A quiet title action happens when the new owner of a Florida property files a lawsuit in court to invalidate all ownership rights of any third party who previously had an interest in the property. Keep reading to find out how to file a quiet title action in Florida.
Filing a Quiet Title Action in Florida – In Detail
Performing Title Search
The first step to file a quiet title action is to proceed with a title search to identify possible “clouds” attached to the title of a property.
During the title search, an expert attorney will examine public records and other documents to ensure that the title of the property is free of any issues that may jeopardize its legal ownership. Common issues found during Florida title searches include:
- Unknown heirs
- Potential missing interests
- Unpaid property taxes
- Improper or missing legal descriptions on the deed
- Recording errors
After performing an in-depth title search and issuing a report for review, your attorney can prepare a petition for a quiet title action.
Preparing and Submitting the Petition
Once the title clouds have been properly identified, it is time to prepare the petition and submit it to the appropriate court. After filing the petition, you must locate and serve all interested parties a copy of the action.
Any interested party has a 20-day deadline to respond to the action, counting from the day of receipt of the notice.
If one of the interested parties fails to respond within the set period, the court may enter a default against the parties. If any interested party responds within the 20-day timeframe, the process will involve an additional dispute before proceeding with the final hearing.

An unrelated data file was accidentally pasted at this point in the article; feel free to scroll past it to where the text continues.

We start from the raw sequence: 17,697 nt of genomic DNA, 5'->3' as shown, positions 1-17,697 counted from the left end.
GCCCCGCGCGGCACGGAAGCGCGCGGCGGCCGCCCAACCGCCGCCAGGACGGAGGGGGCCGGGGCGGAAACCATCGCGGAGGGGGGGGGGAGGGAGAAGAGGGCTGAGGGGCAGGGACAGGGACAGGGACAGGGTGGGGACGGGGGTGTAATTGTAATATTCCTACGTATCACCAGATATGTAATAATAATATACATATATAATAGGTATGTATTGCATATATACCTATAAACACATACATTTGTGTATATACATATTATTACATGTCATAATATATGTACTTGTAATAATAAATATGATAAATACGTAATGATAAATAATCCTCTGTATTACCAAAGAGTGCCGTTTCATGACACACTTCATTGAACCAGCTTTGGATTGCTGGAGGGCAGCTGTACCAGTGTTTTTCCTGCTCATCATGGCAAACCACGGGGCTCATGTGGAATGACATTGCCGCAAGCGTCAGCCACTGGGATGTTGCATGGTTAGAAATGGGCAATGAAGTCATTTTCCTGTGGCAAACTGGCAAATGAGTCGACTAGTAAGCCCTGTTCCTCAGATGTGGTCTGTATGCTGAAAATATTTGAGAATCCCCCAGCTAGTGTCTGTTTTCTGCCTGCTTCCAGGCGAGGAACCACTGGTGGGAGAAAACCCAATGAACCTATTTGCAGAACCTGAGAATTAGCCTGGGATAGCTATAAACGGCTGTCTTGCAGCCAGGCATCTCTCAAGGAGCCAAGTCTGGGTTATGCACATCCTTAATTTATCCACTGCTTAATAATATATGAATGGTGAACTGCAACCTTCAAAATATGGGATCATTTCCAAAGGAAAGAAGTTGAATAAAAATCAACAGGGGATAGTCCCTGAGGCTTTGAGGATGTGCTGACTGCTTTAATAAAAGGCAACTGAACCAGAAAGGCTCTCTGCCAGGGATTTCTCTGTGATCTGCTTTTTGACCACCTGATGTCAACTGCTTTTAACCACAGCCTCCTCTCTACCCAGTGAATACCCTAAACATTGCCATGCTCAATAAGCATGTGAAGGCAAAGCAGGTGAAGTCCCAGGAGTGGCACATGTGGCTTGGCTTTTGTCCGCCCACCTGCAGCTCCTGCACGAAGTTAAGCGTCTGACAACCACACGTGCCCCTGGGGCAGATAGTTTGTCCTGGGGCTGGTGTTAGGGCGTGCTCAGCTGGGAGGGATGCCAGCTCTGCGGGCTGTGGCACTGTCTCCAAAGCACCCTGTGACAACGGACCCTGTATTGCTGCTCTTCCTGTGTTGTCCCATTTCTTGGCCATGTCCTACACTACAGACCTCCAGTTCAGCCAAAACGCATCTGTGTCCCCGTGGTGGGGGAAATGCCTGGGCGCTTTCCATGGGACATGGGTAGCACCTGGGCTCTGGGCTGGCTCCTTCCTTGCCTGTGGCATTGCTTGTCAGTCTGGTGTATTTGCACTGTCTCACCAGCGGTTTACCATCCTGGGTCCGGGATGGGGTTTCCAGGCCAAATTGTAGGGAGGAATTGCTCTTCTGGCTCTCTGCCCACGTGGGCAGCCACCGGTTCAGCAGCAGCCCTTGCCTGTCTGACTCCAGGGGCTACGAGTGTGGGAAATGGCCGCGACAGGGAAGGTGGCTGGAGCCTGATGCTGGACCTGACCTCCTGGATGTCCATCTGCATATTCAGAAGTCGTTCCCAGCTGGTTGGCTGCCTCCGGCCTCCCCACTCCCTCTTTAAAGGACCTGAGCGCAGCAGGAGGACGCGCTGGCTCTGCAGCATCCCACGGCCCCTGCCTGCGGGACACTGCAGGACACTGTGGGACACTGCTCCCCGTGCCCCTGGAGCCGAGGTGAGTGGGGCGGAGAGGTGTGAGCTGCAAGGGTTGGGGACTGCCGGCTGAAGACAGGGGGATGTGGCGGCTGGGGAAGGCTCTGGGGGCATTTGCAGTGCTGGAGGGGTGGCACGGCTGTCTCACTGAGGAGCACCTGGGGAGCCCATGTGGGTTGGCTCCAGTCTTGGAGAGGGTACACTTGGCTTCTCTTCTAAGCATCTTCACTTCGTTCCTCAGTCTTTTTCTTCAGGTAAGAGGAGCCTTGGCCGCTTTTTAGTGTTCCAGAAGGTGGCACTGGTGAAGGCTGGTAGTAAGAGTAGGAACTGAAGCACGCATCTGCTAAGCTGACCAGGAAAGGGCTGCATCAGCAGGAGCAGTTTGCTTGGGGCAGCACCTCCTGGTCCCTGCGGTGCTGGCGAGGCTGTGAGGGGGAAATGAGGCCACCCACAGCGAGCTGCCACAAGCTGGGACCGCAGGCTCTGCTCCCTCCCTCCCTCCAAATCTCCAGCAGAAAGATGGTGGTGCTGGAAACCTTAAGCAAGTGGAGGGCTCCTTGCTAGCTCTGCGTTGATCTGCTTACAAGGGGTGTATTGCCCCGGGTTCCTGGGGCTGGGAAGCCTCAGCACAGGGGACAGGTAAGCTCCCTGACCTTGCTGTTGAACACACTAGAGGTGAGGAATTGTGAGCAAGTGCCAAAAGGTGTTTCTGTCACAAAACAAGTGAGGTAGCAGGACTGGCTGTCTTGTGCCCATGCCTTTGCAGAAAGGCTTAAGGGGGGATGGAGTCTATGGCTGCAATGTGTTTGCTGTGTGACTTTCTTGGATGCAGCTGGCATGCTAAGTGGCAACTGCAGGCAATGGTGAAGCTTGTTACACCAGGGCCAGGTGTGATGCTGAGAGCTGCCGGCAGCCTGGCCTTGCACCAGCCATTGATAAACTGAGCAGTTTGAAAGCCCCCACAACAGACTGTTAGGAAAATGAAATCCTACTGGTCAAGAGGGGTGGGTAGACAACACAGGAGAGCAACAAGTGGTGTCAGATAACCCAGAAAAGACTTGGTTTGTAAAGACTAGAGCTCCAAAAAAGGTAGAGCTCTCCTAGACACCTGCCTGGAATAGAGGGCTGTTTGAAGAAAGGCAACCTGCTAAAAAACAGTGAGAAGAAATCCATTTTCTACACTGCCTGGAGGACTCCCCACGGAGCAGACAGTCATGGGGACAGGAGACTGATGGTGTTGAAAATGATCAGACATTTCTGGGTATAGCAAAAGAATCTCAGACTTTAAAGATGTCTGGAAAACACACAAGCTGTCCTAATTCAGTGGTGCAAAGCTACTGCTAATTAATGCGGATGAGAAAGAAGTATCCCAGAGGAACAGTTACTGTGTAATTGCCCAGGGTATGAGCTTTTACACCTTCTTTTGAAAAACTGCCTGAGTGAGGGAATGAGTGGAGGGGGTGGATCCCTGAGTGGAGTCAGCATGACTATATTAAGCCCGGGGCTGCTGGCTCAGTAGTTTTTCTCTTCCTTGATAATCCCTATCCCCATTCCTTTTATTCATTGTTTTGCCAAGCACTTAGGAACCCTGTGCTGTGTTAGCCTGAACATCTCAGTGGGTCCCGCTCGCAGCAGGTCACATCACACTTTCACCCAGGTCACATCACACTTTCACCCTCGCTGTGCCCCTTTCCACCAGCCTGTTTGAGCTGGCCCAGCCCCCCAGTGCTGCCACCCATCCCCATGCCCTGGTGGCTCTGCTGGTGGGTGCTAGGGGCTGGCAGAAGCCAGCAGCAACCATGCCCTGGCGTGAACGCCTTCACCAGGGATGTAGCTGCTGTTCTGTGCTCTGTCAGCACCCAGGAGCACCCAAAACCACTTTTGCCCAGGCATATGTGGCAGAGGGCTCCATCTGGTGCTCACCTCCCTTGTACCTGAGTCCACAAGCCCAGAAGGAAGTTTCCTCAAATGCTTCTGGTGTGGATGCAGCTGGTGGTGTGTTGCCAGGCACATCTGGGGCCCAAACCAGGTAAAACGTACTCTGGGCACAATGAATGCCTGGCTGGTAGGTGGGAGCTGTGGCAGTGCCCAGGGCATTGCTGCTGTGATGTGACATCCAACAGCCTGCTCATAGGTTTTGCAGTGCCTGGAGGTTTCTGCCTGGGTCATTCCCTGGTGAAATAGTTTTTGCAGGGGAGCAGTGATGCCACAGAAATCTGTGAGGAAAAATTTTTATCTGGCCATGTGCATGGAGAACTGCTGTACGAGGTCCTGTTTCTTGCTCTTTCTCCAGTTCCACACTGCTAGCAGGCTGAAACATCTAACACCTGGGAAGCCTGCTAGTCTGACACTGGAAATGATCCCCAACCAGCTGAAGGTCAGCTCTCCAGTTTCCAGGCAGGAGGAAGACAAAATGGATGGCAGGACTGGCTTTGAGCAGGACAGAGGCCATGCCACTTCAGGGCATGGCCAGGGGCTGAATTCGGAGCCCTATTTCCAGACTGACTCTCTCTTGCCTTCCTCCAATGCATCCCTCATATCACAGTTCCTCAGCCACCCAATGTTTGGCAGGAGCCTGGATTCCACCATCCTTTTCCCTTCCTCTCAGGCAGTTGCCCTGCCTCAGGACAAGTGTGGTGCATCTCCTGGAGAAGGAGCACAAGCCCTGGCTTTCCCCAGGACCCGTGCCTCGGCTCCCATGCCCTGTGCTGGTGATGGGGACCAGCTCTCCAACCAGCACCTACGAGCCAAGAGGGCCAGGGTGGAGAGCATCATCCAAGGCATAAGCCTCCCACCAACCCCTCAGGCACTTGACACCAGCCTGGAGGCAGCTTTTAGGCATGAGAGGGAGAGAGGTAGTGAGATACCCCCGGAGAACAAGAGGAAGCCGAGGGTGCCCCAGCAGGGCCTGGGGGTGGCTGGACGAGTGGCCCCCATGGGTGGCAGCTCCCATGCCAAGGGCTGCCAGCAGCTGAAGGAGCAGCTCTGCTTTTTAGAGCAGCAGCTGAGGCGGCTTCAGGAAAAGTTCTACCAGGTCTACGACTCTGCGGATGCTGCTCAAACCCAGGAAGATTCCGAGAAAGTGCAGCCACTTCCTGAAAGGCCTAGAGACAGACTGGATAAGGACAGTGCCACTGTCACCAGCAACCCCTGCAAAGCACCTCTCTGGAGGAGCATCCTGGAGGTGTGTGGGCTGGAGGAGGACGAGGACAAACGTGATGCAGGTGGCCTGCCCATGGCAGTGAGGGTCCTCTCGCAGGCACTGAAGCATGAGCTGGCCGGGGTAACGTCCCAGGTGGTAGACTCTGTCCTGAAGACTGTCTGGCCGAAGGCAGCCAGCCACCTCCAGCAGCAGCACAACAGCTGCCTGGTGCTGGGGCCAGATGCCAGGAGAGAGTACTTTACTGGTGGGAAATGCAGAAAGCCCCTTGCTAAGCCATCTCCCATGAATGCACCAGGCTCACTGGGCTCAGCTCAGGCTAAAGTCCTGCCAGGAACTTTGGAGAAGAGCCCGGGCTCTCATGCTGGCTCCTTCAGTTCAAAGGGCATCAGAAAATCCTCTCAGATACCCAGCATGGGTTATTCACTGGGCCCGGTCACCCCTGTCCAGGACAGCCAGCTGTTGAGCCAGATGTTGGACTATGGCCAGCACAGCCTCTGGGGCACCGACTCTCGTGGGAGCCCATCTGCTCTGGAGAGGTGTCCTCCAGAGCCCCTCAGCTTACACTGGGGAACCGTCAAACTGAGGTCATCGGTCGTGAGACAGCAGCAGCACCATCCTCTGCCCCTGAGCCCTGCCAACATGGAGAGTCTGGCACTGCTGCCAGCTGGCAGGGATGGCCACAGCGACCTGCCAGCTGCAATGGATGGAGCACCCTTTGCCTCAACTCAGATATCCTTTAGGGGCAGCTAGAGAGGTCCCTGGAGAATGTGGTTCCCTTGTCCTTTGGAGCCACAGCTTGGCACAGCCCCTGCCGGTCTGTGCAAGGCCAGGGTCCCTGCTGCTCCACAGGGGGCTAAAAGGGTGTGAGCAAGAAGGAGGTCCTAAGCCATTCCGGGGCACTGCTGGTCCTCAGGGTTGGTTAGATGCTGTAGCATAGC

In either case, the last step is to submit a Motion for Final Judgment in court. Upon receipt of the motion, the court may set a date and time for the final hearing.
The Court’s Judgment
The date and time set for the final hearing will depend on the court’s calendar. In Florida, quiet title hearings are usually scheduled 30 days after the filing of the Motion for Final Judgment.
At the final hearing, the court will issue an official judgment clearing the title of the property of all encumbrances, liens, or third parties’ interests subject to the quiet title lawsuit. As long as your attorney represents you in the court proceedings, no physical presence is required at any court hearing.
Is it Possible to Determine the Timeframe of a Quiet Title Action in Florida?
The timeline involved in a quiet title action varies depending on:
- The number of parties involved in the lawsuit
- The time required to locate all the parties involved
- How long the plaintiff will need to address any contests against the action
In case the parties cannot be located, they must be served through publication in a local newspaper for a consecutive four-week period. If the parties involved are not hard to find, it is generally possible to complete the process within 60 days.